Our work at the Agro-food Industries Group of FAO has centered on promoting and disseminating diverse technologies and strategies which contribute to reducing post-harvest food losses, adding value (including to food waste and food-related waste) and linking small producers and processors to markets. This has been combined with quality management, logistics and infrastructure systems in order to increase efficiency in a host of food value chains and returns to chain actors in member countries. As an example, we have supported the metallic silo grain storage technology in dozens of developing countries over the last decade, thereby generating information which can be drawn upon to inform the proposed study on such issues as: South-South technology transfer and adaptation; technology integration within value-chain and systemic contexts; and public sector actions to facilitate adoption of technologies and foster their sustainability. Re-alignment of our intervention strategy, from disjointed, single-point actions to systemic interventions, has been spurred by the changes taking place in global food systems.
Recent appraisal studies and stakeholder consultations we conducted in sub Saharan Africa and Latin America confirmed the importance of cold chain and logistics systems in the efficient functioning of food supply chains and the prevention of food losses and waste, especially of highly perishable commodities like milk, fruits and vegetables. An issue flagged in these studies and consultations which the proposed study could explore further is public and private sector roles in governance, especially as regards the regulatory framework, coordination, infrastructure development and financial support. The proposed study may also seek to understand the critical components and characteristics of these systems in so far as food losses and waste are concerned, the relationship between inadequacy in these systems and the extent of losses and waste, and the contribution of these systems to the sustainability of actions to reduce food losses and waste.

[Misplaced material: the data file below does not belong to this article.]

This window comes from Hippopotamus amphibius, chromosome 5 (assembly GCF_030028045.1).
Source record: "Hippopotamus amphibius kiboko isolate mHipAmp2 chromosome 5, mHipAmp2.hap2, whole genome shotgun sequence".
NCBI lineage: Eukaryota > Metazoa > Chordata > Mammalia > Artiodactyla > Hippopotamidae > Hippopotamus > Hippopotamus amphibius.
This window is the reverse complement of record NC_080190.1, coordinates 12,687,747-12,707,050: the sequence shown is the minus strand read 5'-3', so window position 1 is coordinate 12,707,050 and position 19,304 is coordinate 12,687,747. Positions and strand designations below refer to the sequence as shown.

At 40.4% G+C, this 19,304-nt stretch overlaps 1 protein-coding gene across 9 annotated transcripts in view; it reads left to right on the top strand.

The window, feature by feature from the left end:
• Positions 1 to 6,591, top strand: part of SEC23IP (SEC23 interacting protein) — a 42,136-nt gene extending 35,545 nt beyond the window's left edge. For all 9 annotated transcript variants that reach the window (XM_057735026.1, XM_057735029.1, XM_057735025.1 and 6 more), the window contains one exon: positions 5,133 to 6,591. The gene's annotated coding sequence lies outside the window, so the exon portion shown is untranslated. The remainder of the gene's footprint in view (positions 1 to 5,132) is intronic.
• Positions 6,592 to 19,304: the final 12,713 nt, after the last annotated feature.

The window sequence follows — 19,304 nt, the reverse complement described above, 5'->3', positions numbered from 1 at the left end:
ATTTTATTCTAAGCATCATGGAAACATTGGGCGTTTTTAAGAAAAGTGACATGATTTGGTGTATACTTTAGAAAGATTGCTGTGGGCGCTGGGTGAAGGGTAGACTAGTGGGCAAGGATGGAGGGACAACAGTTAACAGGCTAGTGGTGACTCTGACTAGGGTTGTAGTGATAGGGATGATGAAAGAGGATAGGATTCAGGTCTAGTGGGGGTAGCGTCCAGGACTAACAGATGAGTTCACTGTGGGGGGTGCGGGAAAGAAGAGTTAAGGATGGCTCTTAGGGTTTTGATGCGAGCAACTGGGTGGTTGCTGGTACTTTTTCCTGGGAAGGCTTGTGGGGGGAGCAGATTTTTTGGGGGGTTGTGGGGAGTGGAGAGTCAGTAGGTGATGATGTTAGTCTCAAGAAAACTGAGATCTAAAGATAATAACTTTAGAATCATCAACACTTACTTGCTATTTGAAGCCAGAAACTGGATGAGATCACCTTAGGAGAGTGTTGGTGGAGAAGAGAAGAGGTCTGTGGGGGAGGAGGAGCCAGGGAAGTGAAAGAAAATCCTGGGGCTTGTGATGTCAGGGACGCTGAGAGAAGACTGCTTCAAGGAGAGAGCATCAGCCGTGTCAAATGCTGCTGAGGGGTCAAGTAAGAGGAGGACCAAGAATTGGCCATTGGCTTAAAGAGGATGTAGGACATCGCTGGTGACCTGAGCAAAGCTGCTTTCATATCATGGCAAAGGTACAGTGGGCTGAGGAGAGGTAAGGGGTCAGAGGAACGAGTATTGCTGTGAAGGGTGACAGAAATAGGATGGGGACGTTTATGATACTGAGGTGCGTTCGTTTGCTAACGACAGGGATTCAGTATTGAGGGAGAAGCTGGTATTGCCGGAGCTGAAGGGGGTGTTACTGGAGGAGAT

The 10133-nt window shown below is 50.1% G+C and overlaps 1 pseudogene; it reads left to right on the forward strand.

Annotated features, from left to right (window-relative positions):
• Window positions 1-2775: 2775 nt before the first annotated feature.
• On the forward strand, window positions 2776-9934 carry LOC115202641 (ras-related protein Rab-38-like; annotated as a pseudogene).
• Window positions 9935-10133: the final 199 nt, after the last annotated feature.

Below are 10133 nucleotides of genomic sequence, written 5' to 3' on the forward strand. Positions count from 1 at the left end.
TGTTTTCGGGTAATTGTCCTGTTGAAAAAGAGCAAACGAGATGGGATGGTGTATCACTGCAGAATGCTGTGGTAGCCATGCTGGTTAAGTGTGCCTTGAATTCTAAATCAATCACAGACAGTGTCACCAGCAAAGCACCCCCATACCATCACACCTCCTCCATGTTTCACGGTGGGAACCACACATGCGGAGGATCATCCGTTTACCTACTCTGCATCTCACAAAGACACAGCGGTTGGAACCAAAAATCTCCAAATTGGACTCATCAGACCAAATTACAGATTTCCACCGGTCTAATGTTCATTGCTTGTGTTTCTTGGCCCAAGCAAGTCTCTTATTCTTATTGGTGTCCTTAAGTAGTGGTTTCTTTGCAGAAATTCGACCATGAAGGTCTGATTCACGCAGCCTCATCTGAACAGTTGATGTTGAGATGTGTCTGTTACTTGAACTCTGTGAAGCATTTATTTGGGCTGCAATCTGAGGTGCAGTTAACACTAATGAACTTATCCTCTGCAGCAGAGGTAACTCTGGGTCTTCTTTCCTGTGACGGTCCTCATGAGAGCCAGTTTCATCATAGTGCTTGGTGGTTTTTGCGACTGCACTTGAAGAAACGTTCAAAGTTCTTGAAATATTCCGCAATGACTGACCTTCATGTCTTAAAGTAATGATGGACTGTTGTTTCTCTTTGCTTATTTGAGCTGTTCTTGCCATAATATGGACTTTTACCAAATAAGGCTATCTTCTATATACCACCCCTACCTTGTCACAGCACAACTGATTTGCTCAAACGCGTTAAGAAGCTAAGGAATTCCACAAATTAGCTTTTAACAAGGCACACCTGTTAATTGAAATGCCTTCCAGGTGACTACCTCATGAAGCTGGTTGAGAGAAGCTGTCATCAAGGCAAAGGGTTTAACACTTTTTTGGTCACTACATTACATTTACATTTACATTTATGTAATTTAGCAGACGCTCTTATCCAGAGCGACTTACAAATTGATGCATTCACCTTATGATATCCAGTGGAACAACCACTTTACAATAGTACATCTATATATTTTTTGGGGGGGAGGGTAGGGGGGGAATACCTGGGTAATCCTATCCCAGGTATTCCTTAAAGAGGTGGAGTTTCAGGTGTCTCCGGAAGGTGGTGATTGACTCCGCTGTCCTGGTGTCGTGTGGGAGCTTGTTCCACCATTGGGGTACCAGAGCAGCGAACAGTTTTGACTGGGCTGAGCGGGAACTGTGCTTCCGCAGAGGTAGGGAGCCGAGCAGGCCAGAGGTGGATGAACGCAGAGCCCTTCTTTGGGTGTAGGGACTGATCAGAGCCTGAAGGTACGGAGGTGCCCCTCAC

A recent workshop organized in partnership with the World Bank1 and surveys conducted among post-harvest practitioners revealed that the lack of a Community of Practice (CoP) is a key gap in efforts to reduce losses in developing countries. If it existed such a CoP would facilitate evaluation of innovations, sharing of field-based lessons and scaling up of practical lessons and good practices. To address this gap, a global CoP is being set up within the framework of a Swiss Agency for Development and Cooperation (SDC) funded project whose formulation is being led by us. The project shall be implemented jointly by FAO, IFAD and WFP beginning in 2013, and shall pilot the CoP in Burkina Faso, Democratic Republic of Congo and Uganda. It is envisaged that the CoP would inform policy processes not only at national and regional levels, but also global-level mechanisms such as the CFS.
The above mentioned workshop and surveys also underscored the need to promote collaboration and synergy. In this regard, we have recently initiated work to form a network of partners within the framework of the “zero waste or loss of food” pillar of the UN Secretary General’s Zero Hunger Challenge. In order to make information on post-harvest management and value addition technologies and operations more easily accessible to member countries we are reinforcing and modernizing the well-known INPhO2 web platform.
The Agro-food Industries Group technical officers include: Anthony Bennett, Djibril Drame, Jorge Fonseca, Danilo Mejia, Joseph Mpagalile, Divine Njie (Group Leader) and Robert van Otterdijk. Further information on the Group’s activities can be found at: http://www.fao.org/ag/ags/, or through contacting the following e-mail address: Divine.Njie@fao.org.
1Report available at: http://typo3.fao.org/fileadmin/user_upload/ags/publications/FAO_WB_ph_web.pdf
2Located at: http://www.fao.org/inpho/en/
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